NASA Engineer Resigns Over Monkey Tests
One NASA engineer has publicly resigned over the agency’s plans to test radiation on monkeys.
The proposed experiment by NASA to spend 1.75 million dollars on irradiating 18 squirrel monkeys has drawn extensive protest from anti-vivisection and animal rights groups. A spokesman for NASA has said the experiment is under review and may or may not actually happen.
April Evans, the engineer who resigned, said she learned of the experiment because protests relating to it had caused traffic jams near the facility where she works. She said she had trouble believing the experiment was real.
Once she confirmed the tests were in fact real, she filed protests with her bosses. When her protests went unheeded, she resigned out of frustration at what she saw as “unnecessary” experiments, the results of which she thinks won’t even apply to human beings.
Those in the vivisection community like to portray those who protest tests like these as being uneducated, vegan fundamentalists. April Evans is none of those things. She’s a NASA engineer who isn’t even vegetarian. She simply recognizes the absurd and unnecessary nature of these experiments.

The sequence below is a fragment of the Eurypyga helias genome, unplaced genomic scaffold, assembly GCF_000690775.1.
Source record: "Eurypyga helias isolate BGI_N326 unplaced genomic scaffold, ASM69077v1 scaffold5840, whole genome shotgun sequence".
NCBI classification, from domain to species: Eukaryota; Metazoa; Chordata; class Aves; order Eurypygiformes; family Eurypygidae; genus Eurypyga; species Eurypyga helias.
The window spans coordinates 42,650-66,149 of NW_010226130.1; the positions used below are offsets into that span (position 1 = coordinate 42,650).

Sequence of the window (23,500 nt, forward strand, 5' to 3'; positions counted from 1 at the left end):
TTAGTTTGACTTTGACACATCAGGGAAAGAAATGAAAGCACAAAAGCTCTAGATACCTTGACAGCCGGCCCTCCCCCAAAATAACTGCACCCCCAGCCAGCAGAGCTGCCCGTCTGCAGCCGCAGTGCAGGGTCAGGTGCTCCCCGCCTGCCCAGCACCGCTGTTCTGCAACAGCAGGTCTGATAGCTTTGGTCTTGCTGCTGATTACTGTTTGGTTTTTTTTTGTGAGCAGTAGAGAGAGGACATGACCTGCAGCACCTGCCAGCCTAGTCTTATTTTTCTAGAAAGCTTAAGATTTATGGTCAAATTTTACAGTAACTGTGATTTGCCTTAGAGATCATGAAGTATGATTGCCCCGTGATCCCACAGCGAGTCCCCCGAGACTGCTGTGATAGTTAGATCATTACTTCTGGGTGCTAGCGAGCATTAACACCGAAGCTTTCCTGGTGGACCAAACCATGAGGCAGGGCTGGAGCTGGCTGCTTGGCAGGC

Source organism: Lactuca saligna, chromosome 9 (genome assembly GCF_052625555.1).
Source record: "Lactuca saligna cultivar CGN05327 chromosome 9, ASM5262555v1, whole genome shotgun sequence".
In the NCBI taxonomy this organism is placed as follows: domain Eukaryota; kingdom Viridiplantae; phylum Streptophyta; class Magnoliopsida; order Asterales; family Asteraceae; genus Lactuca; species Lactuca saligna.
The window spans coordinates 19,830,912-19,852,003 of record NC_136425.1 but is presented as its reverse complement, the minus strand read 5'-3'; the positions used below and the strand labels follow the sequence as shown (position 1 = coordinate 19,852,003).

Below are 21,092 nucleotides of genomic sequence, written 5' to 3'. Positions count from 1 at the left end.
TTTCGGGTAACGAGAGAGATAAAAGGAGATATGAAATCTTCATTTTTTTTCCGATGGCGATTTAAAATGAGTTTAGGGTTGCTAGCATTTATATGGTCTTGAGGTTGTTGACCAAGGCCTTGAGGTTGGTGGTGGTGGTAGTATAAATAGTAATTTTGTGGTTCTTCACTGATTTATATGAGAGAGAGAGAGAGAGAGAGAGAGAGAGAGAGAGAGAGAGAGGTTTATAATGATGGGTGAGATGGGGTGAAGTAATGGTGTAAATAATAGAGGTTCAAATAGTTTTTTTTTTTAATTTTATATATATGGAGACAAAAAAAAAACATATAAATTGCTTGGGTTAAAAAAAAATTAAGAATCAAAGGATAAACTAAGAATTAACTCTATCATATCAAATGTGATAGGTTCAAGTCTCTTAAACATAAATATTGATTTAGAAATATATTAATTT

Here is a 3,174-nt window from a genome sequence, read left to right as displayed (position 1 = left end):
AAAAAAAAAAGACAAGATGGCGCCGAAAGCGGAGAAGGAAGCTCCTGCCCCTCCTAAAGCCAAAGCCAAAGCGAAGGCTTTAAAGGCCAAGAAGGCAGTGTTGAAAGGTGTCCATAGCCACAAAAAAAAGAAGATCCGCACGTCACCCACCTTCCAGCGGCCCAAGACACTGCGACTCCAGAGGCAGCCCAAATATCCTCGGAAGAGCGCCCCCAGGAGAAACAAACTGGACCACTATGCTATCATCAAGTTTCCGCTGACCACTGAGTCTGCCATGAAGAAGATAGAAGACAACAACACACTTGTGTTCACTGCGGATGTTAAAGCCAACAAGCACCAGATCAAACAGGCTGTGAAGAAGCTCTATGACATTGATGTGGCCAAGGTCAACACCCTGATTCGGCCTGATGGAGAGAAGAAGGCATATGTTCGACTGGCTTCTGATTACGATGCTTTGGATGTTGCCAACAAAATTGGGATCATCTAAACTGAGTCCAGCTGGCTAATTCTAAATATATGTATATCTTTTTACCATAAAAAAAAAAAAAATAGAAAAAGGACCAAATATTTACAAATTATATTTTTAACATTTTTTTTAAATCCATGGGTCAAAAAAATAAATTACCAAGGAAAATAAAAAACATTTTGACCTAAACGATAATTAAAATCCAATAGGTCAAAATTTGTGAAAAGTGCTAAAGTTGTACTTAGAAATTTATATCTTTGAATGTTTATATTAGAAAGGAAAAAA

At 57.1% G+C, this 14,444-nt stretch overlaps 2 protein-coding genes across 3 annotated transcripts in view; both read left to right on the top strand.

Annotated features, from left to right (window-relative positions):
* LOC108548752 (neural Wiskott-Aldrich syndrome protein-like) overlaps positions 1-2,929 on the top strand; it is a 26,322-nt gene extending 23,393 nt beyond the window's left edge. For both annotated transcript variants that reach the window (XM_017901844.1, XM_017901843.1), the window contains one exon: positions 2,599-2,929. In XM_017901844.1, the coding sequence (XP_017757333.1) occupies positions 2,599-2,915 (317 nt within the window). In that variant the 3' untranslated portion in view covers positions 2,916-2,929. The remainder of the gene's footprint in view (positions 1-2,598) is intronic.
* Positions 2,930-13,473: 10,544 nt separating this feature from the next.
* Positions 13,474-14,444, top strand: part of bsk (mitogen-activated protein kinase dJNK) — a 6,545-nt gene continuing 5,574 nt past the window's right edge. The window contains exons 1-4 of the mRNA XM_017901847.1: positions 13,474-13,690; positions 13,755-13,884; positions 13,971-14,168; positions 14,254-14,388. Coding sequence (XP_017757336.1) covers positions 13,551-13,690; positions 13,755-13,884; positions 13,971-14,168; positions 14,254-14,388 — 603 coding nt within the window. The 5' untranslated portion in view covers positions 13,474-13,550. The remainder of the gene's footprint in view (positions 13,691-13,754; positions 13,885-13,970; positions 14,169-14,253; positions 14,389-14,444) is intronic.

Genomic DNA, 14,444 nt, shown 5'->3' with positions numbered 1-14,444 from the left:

It’s not clear if the outcry about the cruel nature of the experiments has had any bearing on the review process.
Evans asserts that not only will these tests not produce results that are applicable to human physiology, but that NASA is going in the wrong direction entirely with its plans for dealing with radiation in outer space. Evans insists the agency should be spending money finding ways to prevent radiation from entering vehicles, not treating radiation poisoning once it is inside.
NASA’s budget of $18.69 billion for 2010 is more than enough to find alternatives to animal testing. Animal testing is already pointless, scientifically unsound and cruel. But animal testing for the purpose of outer space research plays like some kind of ridiculous blend of science fiction and horror.
With all the problems here on Earth, if we’re going to burn through almost $19 billion in a year to pursue sci-fi fantasies, the least we can ask of NASA is that they not torture animals in the process. It seems like such a small thing to ask of an agency that is using so much of our tax money.
Photo: Bernt Rostad